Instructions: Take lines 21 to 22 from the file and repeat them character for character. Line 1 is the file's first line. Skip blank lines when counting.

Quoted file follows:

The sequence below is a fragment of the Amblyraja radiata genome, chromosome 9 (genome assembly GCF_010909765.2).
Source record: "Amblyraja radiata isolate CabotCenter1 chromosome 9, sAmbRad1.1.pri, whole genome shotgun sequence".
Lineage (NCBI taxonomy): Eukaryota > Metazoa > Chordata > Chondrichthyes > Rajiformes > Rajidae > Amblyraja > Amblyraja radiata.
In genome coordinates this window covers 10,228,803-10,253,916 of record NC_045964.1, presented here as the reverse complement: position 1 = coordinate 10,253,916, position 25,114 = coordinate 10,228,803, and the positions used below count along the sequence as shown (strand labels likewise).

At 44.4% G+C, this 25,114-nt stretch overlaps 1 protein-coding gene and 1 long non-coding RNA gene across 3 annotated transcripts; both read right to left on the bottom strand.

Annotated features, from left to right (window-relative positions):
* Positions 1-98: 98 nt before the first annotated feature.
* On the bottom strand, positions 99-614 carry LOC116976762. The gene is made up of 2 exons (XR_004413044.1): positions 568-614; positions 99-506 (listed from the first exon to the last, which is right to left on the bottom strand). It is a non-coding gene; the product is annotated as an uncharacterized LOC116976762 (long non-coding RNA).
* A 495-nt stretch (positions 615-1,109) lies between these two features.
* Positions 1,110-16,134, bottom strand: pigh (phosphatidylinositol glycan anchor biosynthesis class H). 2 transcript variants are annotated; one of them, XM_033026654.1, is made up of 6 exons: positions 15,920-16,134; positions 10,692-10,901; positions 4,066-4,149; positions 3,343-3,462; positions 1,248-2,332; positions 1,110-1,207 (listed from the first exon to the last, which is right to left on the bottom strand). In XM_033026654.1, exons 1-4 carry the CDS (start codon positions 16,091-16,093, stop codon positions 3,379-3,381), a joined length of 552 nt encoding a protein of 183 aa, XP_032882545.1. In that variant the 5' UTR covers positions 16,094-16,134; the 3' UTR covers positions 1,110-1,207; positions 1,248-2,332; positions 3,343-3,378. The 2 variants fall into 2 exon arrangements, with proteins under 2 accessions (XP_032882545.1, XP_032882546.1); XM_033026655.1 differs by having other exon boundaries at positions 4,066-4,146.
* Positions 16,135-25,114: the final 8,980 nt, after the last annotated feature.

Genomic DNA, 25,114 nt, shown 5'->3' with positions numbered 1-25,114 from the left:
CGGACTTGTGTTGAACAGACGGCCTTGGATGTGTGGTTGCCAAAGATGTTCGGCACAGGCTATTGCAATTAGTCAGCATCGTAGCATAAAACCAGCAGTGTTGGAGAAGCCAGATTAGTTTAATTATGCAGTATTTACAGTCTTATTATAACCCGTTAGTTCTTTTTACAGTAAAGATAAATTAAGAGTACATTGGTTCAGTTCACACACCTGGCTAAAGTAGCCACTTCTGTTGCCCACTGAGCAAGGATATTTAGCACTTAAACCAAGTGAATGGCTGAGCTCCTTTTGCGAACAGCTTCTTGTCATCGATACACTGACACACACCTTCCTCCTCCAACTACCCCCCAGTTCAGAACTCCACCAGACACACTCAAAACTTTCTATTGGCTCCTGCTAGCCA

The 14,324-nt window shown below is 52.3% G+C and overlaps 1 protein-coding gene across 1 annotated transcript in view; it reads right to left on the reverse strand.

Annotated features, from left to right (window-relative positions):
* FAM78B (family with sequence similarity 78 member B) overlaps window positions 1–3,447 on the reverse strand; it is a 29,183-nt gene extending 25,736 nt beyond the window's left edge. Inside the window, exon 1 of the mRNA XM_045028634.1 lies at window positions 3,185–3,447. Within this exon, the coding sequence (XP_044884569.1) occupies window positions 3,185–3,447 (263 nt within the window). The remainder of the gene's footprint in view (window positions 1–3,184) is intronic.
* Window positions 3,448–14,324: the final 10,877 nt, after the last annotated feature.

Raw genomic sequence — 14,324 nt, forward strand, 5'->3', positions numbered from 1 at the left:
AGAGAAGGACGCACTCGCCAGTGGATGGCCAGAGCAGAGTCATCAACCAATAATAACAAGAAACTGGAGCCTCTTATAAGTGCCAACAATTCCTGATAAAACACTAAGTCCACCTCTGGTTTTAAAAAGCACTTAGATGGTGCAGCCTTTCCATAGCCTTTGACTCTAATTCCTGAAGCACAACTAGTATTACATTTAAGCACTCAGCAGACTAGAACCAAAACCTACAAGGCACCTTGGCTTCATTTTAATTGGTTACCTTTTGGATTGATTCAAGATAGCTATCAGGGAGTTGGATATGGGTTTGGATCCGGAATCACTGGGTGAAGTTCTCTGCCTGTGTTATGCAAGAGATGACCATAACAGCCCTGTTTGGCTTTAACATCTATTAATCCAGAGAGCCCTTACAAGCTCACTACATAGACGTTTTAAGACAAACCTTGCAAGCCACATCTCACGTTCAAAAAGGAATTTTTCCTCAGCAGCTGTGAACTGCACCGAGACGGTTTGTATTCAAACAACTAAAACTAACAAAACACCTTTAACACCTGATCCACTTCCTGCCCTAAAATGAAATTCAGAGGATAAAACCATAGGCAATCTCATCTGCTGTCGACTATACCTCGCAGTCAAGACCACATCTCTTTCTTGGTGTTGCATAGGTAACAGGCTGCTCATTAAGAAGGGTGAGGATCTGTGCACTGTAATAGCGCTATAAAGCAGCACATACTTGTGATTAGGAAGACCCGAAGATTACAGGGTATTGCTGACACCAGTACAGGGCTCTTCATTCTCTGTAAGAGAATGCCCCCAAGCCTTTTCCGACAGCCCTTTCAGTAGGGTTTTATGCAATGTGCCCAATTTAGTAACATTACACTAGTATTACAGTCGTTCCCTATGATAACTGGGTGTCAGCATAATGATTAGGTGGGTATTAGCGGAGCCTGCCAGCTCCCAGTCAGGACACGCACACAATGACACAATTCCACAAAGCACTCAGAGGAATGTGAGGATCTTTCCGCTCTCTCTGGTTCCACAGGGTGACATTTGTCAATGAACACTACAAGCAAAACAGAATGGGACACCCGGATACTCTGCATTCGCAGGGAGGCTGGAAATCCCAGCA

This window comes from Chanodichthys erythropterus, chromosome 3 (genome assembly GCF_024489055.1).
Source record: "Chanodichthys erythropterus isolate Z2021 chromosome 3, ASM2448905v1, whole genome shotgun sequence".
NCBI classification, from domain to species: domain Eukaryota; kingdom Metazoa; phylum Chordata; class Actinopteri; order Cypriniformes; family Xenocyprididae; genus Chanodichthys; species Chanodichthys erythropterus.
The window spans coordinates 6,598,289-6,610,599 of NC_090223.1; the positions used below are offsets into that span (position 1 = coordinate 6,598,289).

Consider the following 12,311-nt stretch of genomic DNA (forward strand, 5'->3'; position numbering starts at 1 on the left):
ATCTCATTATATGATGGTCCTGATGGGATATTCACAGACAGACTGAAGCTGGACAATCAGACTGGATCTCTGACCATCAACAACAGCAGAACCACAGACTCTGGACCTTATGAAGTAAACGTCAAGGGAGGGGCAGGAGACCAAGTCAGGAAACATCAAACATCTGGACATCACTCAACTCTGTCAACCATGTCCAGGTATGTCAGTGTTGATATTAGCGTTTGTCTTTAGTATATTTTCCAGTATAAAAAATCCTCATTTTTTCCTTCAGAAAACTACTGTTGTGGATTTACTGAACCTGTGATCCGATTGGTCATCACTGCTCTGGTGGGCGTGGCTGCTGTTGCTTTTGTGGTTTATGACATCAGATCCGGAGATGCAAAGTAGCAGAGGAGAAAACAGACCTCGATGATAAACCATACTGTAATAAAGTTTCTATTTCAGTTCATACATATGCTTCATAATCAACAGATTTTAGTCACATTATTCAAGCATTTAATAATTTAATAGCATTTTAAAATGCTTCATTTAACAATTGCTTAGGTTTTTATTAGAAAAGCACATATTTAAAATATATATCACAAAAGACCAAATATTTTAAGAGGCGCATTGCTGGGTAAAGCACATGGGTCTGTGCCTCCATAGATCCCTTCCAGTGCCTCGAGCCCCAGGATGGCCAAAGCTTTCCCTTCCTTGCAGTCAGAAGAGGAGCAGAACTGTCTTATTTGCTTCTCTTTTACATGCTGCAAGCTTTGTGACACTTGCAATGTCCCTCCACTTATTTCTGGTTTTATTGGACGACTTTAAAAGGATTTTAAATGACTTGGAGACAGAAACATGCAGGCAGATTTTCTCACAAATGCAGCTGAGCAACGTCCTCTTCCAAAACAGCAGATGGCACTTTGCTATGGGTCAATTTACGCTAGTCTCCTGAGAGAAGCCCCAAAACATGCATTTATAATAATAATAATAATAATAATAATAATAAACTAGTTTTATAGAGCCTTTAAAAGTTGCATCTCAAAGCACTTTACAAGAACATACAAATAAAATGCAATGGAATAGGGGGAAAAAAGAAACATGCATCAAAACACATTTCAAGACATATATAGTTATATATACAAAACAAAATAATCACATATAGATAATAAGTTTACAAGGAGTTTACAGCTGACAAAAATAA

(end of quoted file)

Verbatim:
Source record: "Chanodichthys erythropterus isolate Z2021 chromosome 3, ASM2448905v1, whole genome shotgun sequence".
NCBI classification, from domain to species: domain Eukaryota; kingdom Metazoa; phylum Chordata; class Actinopteri; order Cypriniformes; family Xenocyprididae; genus Chanodichthys; species Chanodichthys erythropterus.